I was a teenager when my godmother Olga first told me about the “Winter War” of 1939-1940 between the Soviet Union and Finland. She was a nurse in a Moscow hospital when Joseph Stalin launched his ill-prepared conquest of Finland under a false pretense.
“It was awful,” she said. “All these young soldiers with terrible frostbite and incurable wounds from sniper fire. The Finns really beat our army, but we weren’t allowed to talk about it,” my godmother told me. “They had to cede territory to us but we never conquered them.” It was a shock for me. There was a paragraph about this war in our school textbooks.
Yes to cheese, no to NATO
Growing up in the late Soviet Union in the 1970s and 1980s, Finland was considered the friendliest of “capitalist” countries. Finnish products, such as “Viola” processed cheese and winter jackets, were the Western products that a Soviet citizen could sometimes hope to buy. After Olga’s story, I could no longer regard the Finns as harmless cheese producers.
Years later, I heard a famous Finnish war song from 1939 with a refrain “Nyet, Molotov” (“No, Molotov”) – a popular rebuke to Stalin’s foreign affairs commissar, Vyacheslav Molotov. The Finns did indeed manage to preserve their independence but at the cost of so-called Finnishization which meant adhering to certain limitations and conditions imposed by Moscow.
Staying non-aligned (in simple terms, not joining NATO) was the main restriction after the alliance was established in 1949. Even in 1991, when the USSR collapsed, Finnish public opinion remained lukewarm towards NATO membership.
Konstantin Eggert from DW
Finland has always enjoyed extensive economic cooperation with Russia. It imports most of its oil and gas from its eastern neighbor. Rosatom, a Russian nuclear power plant construction company, planned to build one in Finland, a rare project for a Western country.
Maintaining constant political engagement with the Kremlin was an essential part of Finnish politics. As recently as January, Finnish President Sauli Niinisto remained one of the few Western leaders to talk to and meet regularly with President Vladimir Putin.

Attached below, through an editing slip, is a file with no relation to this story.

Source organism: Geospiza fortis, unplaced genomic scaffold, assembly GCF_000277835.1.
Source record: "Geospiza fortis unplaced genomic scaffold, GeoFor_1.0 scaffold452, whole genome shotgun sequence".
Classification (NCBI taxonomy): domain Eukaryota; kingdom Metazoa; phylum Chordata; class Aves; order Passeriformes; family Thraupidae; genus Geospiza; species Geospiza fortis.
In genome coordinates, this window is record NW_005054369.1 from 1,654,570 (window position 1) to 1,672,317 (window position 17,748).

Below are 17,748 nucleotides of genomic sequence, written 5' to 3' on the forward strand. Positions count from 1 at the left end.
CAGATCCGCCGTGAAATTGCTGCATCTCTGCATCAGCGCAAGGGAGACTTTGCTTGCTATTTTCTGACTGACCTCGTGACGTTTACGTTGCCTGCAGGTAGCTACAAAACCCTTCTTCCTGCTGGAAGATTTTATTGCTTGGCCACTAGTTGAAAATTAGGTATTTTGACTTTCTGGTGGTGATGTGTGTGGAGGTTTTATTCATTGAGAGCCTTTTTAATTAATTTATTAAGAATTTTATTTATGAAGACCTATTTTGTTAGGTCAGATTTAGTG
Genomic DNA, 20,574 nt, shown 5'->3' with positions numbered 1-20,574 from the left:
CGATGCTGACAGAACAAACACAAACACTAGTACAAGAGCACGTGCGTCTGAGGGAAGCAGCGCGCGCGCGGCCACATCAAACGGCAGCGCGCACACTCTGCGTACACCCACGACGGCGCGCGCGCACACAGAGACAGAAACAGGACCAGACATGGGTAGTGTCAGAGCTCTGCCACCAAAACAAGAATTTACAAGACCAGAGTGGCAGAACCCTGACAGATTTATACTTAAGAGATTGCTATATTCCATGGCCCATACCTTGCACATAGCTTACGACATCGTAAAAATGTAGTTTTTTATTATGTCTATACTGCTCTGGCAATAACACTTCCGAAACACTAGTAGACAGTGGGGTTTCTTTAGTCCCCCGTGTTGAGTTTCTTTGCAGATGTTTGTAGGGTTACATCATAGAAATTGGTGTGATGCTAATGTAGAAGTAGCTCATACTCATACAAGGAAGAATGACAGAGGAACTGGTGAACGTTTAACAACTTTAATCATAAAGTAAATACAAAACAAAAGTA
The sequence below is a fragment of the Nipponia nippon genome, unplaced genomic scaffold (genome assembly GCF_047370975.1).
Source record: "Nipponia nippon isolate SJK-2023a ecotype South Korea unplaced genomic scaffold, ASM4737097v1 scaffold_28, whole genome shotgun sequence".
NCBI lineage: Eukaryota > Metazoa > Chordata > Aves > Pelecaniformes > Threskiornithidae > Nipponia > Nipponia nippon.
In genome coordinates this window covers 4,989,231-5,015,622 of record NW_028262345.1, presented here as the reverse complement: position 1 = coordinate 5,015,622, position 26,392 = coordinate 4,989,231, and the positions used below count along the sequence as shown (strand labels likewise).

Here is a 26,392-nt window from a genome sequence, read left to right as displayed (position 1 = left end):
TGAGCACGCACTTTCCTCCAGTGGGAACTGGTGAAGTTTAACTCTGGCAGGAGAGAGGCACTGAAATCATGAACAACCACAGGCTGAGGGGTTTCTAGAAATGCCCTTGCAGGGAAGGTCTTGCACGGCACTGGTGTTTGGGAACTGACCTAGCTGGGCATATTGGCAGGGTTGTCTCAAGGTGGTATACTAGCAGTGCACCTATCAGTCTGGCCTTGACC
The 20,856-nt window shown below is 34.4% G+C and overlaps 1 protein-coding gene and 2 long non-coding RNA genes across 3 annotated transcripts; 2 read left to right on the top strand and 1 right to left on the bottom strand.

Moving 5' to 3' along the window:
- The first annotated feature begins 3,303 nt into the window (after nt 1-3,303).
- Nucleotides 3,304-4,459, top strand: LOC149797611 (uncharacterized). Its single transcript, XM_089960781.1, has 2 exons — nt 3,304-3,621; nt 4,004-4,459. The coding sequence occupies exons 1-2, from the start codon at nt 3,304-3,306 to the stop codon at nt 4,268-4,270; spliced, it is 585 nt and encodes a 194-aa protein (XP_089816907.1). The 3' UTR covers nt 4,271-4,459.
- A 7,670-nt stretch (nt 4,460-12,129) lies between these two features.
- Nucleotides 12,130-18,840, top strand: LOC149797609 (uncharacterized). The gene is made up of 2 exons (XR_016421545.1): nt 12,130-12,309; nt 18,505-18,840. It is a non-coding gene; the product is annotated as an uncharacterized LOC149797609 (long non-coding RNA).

But these days, a remix of that old war tune from 1939 is playing in Helsinki. Finns say “Nyet” again – this time to Putin. They are ready to join the North Atlantic alliance.
“Finlandization,” one of the most enduring features of Europe’s post-World War II security landscape, became obsolete within weeks of the Kremlin’s assault on Ukraine.
This is a huge political defeat for Putin. Since his first official visit to Finland in 2001, he has invested a lot of effort in cultivating the country’s politicians and businesses only to see this policy crumble in a matter of weeks. Symbolically, Finland recently canceled the Rosatom nuclear power plant project
Moscow would now threaten to soon cut off its energy supplies to Finland. But the Finns are ready for temporary difficulties by reorienting themselves towards other suppliers. Their long experience with the Russians has taught them that the Kremlin only takes seriously those who are willing to make sacrifices and stand their ground.
Putin’s policy failed
Putin’s military blackmail won’t fare any better. The war against Ukraine revealed the pitiful state of the Russian army. At the same time, the Finnish armed forces train regularly with NATO, possess state-of-the-art weaponry and are fully interoperable with the armies of the alliance.
If the Kremlin increases its military presence along the more than 1,000 kilometer (621 mile) long border with Finland, the Finns can expect their new allies, including the United States, to strengthen their defense expanding into the region.
Russia’s strategic position in the region will become much worse. With Sweden likely to follow Finland, the Baltic Sea will effectively become NATO’s backyard. The Kaliningrad region, the Russian enclave surrounded by Poland and Lithuania, would be even easier to isolate if the alliance so wished.
The historical irony is inescapable: Putin made opposition to NATO enlargement his key policy — only to find himself with NATO forces stationed some 130 kilometers from St. Petersburg. Molotov would have definitely disapproved.
Edited by: Rob Mudge